It's reasonable to ask who the primary beneficiary of these campaigns is. Never mind that the Office of Tourism receives nearly $13 million in taxpayer subsidies in a state where businesses are perfectly capable of paying for their own advertising. There are plenty of Arizonans, from Alice Cooper and Michelle Branch to Rick Schroder and Paul Harvey, whose faces could bring attention to the state, if that were the primary purpose.
The truth is that name ID and face recognition matter in politics, and Arizona taxpayers are footing the bill for this backdoor electioneering.
Arizona students are returning to school or enrolling for the first time, providing an opportunity to take note of the expanding revolution in American education: the ability of parents to choose the best school for their children.
Parents have a growing opportunity to pick the education setting most closely aligned with the individual needs of their child, and public schools face a growing level of competition for students. Nearly a fourth of K-12 students nationwide are not attending their neighborhood public schools, opting instead for an array of public and private options.
State legislatures have established seven school-voucher programs and six education tax-credit programs since 1990. State governments created two of these programs this year and expanded five existing programs.
These programs increase the access for parents to choose private schooling for their children.
In addition, unknown numbers of children attend public schools of choice through interdistrict and intradistrict choice and/or magnet schools.
By the mid-1990s, 1.2 million children were attending these schools. Today, approximately 1 million children now attend charter schools, and as many as 2 million students are home-schooled.
Florida has been a leading state in expanding school-choice options. Through the creation of three statewide choice programs - A+ Scholarships for children in failing schools (800 students); McKay Scholarships for children with disabilities (18,000 students); and tax-credit scholarships for low-income children (15,000 students) - Florida has led the way in the creation of school choice.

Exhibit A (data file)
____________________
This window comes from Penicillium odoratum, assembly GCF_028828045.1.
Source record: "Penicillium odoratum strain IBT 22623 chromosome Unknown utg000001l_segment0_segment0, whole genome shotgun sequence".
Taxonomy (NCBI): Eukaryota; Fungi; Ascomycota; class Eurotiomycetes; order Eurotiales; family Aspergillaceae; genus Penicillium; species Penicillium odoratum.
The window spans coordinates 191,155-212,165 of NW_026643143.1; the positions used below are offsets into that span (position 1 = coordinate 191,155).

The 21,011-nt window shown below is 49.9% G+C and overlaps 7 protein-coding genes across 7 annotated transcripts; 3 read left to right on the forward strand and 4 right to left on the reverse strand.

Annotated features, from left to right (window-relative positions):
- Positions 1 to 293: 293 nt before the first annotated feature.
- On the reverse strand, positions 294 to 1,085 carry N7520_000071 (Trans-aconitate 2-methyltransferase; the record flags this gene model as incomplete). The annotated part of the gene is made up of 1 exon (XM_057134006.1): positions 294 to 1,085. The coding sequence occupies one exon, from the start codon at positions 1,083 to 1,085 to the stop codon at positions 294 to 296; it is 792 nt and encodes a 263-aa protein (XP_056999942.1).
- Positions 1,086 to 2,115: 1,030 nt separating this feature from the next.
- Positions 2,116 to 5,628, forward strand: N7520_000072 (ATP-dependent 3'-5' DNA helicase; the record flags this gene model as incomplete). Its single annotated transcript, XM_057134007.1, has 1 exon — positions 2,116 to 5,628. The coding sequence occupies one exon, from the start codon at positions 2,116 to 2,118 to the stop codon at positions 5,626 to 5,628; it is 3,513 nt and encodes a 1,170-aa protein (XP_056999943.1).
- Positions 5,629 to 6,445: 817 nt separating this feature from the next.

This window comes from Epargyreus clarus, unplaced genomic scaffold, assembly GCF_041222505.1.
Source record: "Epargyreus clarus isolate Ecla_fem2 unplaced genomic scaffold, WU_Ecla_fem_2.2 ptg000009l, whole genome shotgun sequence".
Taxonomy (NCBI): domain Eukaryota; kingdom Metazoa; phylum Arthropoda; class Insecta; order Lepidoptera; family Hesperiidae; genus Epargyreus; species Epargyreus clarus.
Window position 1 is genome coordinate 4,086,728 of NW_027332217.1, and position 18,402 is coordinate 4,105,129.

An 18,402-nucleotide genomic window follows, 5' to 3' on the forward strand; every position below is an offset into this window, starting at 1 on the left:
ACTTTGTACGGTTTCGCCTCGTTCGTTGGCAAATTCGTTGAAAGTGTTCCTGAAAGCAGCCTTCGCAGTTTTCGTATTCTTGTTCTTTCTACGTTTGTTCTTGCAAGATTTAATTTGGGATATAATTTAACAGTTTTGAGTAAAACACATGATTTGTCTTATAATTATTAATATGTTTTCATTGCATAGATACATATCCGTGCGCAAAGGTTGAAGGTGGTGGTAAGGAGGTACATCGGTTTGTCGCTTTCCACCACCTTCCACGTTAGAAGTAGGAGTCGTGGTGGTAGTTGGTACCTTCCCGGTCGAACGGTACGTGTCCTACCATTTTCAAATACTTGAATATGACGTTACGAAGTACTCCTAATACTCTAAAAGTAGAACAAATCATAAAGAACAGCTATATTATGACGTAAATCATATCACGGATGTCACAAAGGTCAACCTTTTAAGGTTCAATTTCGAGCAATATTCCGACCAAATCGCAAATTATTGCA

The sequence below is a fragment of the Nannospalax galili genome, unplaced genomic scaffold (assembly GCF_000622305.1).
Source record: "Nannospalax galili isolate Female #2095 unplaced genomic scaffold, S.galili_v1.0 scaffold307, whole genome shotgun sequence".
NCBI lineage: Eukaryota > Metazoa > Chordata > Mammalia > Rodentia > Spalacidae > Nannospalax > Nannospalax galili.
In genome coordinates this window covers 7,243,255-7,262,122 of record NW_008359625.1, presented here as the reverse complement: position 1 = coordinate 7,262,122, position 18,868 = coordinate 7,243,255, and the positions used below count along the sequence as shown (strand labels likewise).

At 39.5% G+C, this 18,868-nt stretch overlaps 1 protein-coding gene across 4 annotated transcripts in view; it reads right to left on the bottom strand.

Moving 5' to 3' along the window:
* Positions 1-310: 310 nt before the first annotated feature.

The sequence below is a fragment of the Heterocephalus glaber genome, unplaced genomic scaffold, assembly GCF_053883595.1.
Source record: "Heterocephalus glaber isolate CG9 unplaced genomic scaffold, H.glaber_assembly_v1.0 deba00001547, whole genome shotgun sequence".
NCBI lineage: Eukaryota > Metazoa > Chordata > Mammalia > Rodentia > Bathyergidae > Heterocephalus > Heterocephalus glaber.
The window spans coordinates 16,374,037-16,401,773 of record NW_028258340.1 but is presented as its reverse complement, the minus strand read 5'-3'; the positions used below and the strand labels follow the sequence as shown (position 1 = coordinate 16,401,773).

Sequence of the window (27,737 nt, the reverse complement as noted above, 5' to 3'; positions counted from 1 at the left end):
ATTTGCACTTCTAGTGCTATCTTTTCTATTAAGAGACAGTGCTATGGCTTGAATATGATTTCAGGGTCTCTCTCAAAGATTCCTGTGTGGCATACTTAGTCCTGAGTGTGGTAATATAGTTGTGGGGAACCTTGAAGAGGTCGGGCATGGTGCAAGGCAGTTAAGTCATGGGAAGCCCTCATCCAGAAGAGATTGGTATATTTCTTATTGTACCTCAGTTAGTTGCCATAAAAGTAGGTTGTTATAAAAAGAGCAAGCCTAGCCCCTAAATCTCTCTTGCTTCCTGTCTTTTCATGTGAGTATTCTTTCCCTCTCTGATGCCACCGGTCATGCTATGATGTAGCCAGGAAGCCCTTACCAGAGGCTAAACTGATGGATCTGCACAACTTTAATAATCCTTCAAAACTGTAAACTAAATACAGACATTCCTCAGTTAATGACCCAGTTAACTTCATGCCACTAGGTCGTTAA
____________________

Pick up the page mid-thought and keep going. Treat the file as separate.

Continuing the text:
The Miami-Dade public school system recently announced its intention to create new magnet-school options as a response to the competition.
"We cannot be ostriches anymore with our heads in the sand," a district official told the Miami Herald.
"They either get on board with the changing landscape of public education, or they're going to be left behind, with no students and no teachers," a Miami teacher union official stated.
Harvard, Stanford and University of Wisconsin scholars have established that children using choice programs score higher on achievement tests. The evidence concerning children remaining in their public schools is even more compelling.
Harvard economist Caroline Minter Hoxby studied Arizona public elementary school test scores and found that those schools facing high levels of competition from charter schools made gains in fourth-grade reading four times as large as the other schools.
While choice reform continues to advance, the issue has unfortunately become embroiled in a political controversy in Arizona.
Last session, the Arizona Legislature passed and Gov. Janet Napolitano agreed to sign - and then vetoed - a significant expansion in school choice for low-income parents in the form of a tax credit for corporations providing scholarships to students to attend independent schools.
While the veto has become a heated dispute, it is important to recognize that the ultimate winners from the resolution will be thousands of Arizona children who will have the opportunity to attend a school best matching their needs as chosen by the parents.
Arizona badly needs this legislation and more like it, especially in areas where the need for options is most urgent.
High-performing public and charter schools often have years-long waiting lists, while nearby independent schools have empty seats. Despite the progress made toward choice in Arizona, desperate parents often face terrible difficulty in finding a seat for the child when a change is needed. Upper-income people fled poorly performing public schools decades ago by exercising the most common form of school choice: buying a home in the suburbs.
Giving the children of low-income families a similar chance to have their parents choose a school that serves their needs spurs public school reform and equality of opportunity, one of the few things upon which all Arizonans genuinely agree.
This piece originally appeared in the Arizona Republic , August 19, 2005. The writer is director of state projects for the Alliance for School Choice and a senior fellow for the Goldwater Institute.